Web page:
Humm.. I’m not very good at this Blog thing. My hands are too busy making things I guess. I decided to post an edited down version of the 2015 Arts Council award acceptance speech I gave back in Dec. It’s the real deal. Happy Spring
Since I was a very young child I knew I wanted to do a job someday that helped people and I drew the greatest pleasure while making things. At the age of twelve I fought with my parents daily to let me go to South Africa and fight against Apartheid. Ha this little white girl from Michigan…what was I going to do. I look back and can find so many examples of myself, conscious or not, following my intuitions and what inspired me. Young people in the audience take note!
Fast forward post college where I spent a three-year period working with abused and neglected children in the heart of Chicago. I thought I could make a difference…I wanted to make a difference, but after collapsing one day on Michigan Ave from burned nerves and fatigue I knew I had to find another way.
I made a tremendous decision that day to dive wholeheartedly into my art and I have never looked back since. I knew there had to be a way to combine my love for people and my natural abilities in art. For the next 8 years I taught an arts, job training program in Chicago Public schools that took me to the most disenfranchised communities in the city…I watched how art making made a huge impact with these kids who had little to no resources but plenty of enthusiasm and talent. This was my first experience seeing the true power of art. I embraced my gift and put it to work. 24 years later I have had the most remarkable journey anyone could ask for.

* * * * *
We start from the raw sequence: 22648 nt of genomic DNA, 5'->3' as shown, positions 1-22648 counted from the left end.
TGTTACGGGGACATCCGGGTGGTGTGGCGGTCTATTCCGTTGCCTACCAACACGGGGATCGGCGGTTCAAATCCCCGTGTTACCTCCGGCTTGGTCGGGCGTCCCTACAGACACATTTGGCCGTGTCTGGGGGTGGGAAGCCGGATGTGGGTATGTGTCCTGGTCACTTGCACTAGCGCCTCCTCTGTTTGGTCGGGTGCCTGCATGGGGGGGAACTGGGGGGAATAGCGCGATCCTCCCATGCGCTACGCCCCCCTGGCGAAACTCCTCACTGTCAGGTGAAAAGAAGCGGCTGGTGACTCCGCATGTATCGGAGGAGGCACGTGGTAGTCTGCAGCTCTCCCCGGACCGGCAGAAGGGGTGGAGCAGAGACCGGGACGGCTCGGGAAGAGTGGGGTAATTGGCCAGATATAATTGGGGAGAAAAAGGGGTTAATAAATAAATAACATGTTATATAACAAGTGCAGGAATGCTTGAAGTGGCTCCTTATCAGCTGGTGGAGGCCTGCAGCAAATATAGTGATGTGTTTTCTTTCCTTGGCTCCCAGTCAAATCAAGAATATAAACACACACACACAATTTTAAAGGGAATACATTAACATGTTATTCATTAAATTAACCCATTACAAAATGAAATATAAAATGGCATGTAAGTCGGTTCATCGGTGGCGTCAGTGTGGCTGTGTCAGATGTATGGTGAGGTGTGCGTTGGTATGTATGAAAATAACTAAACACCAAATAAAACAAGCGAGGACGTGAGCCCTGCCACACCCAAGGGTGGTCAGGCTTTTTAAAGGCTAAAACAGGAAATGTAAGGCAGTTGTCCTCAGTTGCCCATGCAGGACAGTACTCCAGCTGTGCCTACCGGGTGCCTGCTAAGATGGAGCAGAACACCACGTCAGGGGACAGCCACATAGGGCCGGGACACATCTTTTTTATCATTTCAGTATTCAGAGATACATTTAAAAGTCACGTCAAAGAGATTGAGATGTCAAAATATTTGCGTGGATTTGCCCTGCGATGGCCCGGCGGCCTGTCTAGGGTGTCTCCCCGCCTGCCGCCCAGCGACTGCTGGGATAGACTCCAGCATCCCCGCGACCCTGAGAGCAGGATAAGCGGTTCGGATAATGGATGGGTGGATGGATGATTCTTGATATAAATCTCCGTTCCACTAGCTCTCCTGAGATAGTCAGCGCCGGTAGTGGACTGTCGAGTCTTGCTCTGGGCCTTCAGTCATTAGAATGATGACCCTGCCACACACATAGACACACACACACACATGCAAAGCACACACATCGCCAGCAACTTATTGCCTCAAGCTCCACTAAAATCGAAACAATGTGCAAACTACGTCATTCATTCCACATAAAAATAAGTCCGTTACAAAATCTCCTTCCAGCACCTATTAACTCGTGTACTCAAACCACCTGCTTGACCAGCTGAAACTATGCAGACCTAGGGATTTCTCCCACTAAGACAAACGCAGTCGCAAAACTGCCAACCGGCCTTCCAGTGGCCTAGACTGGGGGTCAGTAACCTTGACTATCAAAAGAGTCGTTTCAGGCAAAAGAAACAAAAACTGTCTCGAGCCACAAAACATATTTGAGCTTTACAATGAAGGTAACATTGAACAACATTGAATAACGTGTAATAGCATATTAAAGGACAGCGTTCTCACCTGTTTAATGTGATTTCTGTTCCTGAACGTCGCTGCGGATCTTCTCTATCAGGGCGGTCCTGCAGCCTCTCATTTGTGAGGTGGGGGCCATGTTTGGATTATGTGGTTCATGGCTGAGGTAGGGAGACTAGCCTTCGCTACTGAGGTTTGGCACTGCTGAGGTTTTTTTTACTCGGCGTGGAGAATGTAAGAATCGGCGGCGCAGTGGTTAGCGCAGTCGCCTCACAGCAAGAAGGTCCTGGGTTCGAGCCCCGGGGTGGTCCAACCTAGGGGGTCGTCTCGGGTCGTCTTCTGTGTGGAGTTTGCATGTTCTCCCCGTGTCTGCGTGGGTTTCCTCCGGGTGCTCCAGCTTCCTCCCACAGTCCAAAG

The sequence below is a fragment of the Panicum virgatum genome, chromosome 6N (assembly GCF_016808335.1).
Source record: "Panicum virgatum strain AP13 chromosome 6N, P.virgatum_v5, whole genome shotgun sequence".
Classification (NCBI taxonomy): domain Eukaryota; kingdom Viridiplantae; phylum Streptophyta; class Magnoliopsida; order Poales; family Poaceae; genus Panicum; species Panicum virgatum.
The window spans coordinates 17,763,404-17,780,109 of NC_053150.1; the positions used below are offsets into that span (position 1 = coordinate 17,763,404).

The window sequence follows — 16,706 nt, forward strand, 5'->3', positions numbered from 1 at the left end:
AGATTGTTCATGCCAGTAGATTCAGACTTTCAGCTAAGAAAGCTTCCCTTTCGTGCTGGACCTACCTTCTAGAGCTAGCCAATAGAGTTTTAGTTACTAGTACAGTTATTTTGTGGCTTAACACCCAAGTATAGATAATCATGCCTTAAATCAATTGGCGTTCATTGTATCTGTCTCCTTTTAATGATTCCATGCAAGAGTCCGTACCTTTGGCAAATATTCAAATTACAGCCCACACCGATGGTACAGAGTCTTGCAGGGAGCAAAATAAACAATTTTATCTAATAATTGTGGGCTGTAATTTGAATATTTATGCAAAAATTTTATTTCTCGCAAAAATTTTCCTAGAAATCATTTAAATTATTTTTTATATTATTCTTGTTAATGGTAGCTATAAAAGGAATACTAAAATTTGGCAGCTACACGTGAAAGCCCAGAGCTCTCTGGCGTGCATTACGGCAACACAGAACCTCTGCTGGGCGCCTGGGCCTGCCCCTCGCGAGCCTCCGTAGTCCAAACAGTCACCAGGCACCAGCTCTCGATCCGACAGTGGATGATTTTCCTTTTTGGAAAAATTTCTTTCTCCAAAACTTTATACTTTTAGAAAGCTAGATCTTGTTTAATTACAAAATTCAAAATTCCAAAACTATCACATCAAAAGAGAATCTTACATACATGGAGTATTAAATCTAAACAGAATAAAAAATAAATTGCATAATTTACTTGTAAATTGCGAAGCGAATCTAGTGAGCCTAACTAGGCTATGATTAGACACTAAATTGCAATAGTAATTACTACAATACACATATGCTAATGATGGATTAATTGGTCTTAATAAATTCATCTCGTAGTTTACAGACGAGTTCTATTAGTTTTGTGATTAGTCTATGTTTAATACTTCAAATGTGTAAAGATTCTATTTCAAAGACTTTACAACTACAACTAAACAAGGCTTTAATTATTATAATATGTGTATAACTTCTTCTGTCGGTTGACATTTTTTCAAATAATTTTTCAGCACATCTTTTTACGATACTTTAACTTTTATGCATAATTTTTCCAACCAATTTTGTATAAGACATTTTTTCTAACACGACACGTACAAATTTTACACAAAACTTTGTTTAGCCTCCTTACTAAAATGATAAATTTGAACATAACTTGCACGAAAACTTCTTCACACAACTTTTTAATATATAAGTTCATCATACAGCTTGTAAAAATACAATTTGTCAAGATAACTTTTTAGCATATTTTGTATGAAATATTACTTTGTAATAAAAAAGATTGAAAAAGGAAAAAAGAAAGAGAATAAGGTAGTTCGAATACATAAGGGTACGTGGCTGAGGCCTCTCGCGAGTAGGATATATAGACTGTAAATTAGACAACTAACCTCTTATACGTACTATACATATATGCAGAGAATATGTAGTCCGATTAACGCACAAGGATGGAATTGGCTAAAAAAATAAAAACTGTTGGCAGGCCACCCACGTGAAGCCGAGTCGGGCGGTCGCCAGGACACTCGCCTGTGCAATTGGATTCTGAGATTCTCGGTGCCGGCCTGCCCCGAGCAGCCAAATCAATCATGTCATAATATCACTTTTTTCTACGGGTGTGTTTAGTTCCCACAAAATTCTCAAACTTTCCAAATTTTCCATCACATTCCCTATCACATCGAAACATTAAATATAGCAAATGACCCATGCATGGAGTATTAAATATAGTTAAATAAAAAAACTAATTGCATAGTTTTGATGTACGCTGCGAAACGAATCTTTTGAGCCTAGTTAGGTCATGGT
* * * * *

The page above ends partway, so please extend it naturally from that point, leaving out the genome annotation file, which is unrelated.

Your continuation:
Making Art fills me up. It has given me the tools and strength to give back in very meaningful ways to my community and the world at large.
Like anyone else, however, I too have those days where I go to my studio and I feel down, and question what it is that I am doing. A quote from Martha Graham always helps me out. She says
“There is a vitality, a life force, an energy, a quickening that is translated through you into action, and because there is only one of you in all of time, this expression is unique. And if you block it, it will never exist through any other medium and it will be lost. The world will not have it. It is not your business to determine how good it is nor how valuable nor how it compares with other expressions. It is your business to keep it yours clearly and directly, to keep the channel open.”
The thing that helps me most to stay focused is to go back and find those poignant moments in my career where I am completely convinced that I am doing what I was put on this earth to do. One such convincing moment was when a father of a 6 yr. old who was killed in the Sandy Hook massacre called me up after seeing a quiet memorial I had made in honor of the children and teachers who died. He told me how unimaginably difficult this was for all the parents and that my work of art was a peaceful and beautiful image that they held onto to get through. I wept for days after that; not only for their loss but also for the gratitude I had for the power of art.